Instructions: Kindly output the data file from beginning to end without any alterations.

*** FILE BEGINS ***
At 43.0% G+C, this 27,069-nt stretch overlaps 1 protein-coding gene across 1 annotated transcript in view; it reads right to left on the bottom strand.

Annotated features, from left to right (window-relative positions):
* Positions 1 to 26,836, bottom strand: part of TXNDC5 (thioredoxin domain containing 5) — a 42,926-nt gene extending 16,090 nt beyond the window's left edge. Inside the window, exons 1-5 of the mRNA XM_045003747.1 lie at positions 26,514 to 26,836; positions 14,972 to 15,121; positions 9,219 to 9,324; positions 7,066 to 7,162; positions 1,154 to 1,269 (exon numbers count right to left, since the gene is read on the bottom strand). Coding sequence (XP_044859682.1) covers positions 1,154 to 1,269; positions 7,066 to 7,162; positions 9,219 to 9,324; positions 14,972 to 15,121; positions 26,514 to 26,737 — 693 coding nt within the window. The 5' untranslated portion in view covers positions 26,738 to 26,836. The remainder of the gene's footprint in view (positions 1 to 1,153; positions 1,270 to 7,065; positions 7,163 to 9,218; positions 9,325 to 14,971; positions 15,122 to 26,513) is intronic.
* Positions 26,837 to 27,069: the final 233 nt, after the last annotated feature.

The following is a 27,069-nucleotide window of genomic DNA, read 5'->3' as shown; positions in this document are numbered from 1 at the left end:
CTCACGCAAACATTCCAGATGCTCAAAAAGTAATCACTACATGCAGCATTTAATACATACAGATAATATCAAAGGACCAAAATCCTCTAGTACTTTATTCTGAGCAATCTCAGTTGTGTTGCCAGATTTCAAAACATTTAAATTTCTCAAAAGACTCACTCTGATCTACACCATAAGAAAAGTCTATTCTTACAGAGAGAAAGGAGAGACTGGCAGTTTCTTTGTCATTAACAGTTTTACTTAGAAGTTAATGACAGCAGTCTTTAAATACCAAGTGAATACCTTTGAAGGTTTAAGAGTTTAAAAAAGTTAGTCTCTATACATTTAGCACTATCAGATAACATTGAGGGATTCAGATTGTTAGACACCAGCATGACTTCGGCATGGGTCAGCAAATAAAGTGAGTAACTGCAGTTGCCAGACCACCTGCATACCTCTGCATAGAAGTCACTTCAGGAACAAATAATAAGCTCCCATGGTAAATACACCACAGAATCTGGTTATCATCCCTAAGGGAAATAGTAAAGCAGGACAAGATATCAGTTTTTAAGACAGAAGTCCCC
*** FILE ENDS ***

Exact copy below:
At 43.0% G+C, this 27,069-nt stretch overlaps 1 protein-coding gene across 1 annotated transcript in view; it reads right to left on the bottom strand.

Annotated features, from left to right (window-relative positions):
* Positions 1 to 26,836, bottom strand: part of TXNDC5 (thioredoxin domain containing 5) — a 42,926-nt gene extending 16,090 nt beyond the window's left edge. Inside the window, exons 1-5 of the mRNA XM_045003747.1 lie at positions 26,514 to 26,836; positions 14,972 to 15,121; positions 9,219 to 9,324; positions 7,066 to 7,162; positions 1,154 to 1,269 (exon numbers count right to left, since the gene is read on the bottom strand). Coding sequence (XP_044859682.1) covers positions 1,154 to 1,269; positions 7,066 to 7,162; positions 9,219 to 9,324; positions 14,972 to 15,121; positions 26,514 to 26,737 — 693 coding nt within the window. The 5' untranslated portion in view covers positions 26,738 to 26,836. The remainder of the gene's footprint in view (positions 1 to 1,153; positions 1,270 to 7,065; positions 7,163 to 9,218; positions 9,325 to 14,971; positions 15,122 to 26,513) is intronic.
* Positions 26,837 to 27,069: the final 233 nt, after the last annotated feature.

The following is a 27,069-nucleotide window of genomic DNA, read 5'->3' as shown; positions in this document are numbered from 1 at the left end:
CTCACGCAAACATTCCAGATGCTCAAAAAGTAATCACTACATGCAGCATTTAATACATACAGATAATATCAAAGGACCAAAATCCTCTAGTACTTTATTCTGAGCAATCTCAGTTGTGTTGCCAGATTTCAAAACATTTAAATTTCTCAAAAGACTCACTCTGATCTACACCATAAGAAAAGTCTATTCTTACAGAGAGAAAGGAGAGACTGGCAGTTTCTTTGTCATTAACAGTTTTACTTAGAAGTTAATGACAGCAGTCTTTAAATACCAAGTGAATACCTTTGAAGGTTTAAGAGTTTAAAAAAGTTAGTCTCTATACATTTAGCACTATCAGATAACATTGAGGGATTCAGATTGTTAGACACCAGCATGACTTCGGCATGGGTCAGCAAATAAAGTGAGTAACTGCAGTTGCCAGACCACCTGCATACCTCTGCATAGAAGTCACTTCAGGAACAAATAATAAGCTCCCATGGTAAATACACCACAGAATCTGGTTATCATCCCTAAGGGAAATAGTAAAGCAGGACAAGATATCAGTTTTTAAGACAGAAGTCCCC